Excerpt: Courting His Countess

: Historical Romance

Courting His Countess by C.J. Archer


December, late 1500’s, Lockhart Castle, Surrey

The last time Rose, Countess of Avondale, had seen her husband she’d spat in his face.That was six years ago. She’d been sixteen and it had been their wedding night.

Now he was back.

The tall, imposing figure of Thomas, Earl of Avondale, strode into the winter parlor and Rose’s breath caught in her chest. She wished she’d prepared herself better for their reunion, but there’d been little time and nothing could have prepared her for the sight of him anyway. He’d always been handsome and six years had done nothing to change that. If anything, time had been good to him. It had honed his cheekbones, thickened him across the chest and given him a self-assuredness that had not been there before, not even on that night. Especially that night.

He paused in the doorway, his dark brown eyes widening when they settled upon her. Heat flared in their depths and if she wasn’t mistaken, the hint of desire. He bowed low, dislodging the snow dusting his shoulders. “My lady.”

“My lord.” Rose curtseyed.

“You’ve changed. Remarkably.” The wonder in his voice made her look up. She was surprised to see that he was already in front of her, smiling, his hand outstretched. “Indeed, you have grown into a beauty.”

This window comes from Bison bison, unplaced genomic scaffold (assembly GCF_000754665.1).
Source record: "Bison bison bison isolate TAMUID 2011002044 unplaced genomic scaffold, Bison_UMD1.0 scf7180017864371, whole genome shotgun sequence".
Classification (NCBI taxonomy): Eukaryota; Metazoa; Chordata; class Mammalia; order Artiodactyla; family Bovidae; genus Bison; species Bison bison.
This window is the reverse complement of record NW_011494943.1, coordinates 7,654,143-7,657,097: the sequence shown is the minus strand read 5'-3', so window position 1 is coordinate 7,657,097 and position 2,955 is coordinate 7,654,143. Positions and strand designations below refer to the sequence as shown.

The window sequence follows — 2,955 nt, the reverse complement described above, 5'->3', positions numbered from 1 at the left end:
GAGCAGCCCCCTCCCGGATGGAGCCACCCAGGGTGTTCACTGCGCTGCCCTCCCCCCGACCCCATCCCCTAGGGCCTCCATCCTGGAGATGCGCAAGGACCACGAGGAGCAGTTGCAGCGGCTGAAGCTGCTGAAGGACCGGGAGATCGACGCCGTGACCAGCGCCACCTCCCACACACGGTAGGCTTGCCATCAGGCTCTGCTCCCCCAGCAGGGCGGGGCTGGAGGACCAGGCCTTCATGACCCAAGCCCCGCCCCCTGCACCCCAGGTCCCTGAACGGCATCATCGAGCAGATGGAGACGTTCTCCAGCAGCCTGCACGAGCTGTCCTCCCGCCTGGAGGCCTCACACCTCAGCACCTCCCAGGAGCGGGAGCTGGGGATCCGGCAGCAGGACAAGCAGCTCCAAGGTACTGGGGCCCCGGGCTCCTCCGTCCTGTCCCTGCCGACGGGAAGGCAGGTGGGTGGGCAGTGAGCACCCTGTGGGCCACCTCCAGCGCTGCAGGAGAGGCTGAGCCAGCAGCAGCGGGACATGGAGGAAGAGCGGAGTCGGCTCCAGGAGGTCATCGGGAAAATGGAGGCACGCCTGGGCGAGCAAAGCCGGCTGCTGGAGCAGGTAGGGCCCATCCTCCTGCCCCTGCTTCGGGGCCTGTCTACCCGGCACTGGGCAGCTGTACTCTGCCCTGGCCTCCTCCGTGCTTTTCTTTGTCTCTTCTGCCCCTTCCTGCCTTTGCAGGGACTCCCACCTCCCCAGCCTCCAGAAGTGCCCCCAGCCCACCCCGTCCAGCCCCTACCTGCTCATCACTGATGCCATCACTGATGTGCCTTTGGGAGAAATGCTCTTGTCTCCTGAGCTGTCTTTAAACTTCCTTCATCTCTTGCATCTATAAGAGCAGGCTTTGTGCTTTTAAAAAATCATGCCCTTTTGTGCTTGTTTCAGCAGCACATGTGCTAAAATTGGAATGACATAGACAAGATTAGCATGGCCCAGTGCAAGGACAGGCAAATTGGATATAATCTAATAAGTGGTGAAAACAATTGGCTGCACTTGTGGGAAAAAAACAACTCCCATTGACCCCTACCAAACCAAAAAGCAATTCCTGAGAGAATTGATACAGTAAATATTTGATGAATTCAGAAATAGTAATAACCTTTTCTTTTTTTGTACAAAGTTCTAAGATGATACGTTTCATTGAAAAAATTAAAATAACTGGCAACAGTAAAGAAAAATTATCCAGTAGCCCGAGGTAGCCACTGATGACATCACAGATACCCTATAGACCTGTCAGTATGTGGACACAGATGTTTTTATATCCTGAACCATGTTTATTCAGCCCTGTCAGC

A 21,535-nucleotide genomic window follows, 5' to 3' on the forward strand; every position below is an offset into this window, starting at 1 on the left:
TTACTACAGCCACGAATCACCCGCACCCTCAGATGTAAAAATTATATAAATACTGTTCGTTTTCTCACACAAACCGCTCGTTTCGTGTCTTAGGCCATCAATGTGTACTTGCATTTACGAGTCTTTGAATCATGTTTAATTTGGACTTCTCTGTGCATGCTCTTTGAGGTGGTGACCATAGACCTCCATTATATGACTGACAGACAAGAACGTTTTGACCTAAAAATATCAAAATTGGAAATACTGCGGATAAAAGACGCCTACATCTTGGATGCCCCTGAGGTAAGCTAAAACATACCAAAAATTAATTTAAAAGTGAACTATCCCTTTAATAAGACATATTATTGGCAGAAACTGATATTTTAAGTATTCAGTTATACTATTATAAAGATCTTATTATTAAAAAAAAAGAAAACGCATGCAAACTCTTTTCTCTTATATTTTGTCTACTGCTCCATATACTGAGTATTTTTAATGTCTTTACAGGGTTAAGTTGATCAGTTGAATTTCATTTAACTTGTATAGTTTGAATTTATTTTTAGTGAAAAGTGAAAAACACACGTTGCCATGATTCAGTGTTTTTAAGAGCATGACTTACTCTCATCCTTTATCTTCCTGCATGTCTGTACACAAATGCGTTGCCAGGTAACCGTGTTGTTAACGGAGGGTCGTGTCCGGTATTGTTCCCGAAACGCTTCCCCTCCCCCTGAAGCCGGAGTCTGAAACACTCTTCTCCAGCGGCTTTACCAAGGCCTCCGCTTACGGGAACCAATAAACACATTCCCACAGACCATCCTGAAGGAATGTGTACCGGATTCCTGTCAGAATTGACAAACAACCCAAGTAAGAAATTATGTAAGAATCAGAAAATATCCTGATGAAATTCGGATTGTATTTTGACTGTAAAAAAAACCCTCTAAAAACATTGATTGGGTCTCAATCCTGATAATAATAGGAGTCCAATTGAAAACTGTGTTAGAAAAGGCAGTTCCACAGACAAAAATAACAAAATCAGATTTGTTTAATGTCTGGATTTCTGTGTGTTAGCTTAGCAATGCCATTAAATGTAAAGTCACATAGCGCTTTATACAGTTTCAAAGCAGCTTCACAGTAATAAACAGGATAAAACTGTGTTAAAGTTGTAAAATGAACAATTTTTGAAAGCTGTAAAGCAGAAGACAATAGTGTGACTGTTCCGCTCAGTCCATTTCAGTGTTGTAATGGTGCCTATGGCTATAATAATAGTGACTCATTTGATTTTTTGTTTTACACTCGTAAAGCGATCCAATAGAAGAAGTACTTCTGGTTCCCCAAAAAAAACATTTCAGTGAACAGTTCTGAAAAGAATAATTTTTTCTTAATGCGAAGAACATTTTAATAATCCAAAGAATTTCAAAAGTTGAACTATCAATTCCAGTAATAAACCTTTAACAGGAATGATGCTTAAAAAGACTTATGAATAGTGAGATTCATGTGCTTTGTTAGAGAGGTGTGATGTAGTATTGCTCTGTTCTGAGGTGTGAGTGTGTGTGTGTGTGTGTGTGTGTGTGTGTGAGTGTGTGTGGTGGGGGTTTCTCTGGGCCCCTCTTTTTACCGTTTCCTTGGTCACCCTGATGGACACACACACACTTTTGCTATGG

She ignored his hand and his fingers curled up like dried leaves. Heavy eyelids shuttered over his eyes, making it impossible to determine what he thought of her snub. Not that she cared what her husband thought. Once perhaps, but not now.

“Thank you for your flattering words,” she said. “They are somewhat kinder than the last ones you said in my presence.”

I have to get away from you. Those seven words were forever scored into her memory like a scar.

He sucked in air between his teeth. “I see you are still mad at me.”

“And I see that you are making the rushes damp.”

He sighed. “Rose, do we have to do this?” Lightning quick, he took her hand and pressed it to his lips. Tingles washed over her skin like warm water and played havoc with her nerves. Nothing had changed in that regard. The slightest touch was still enough to make her desire him.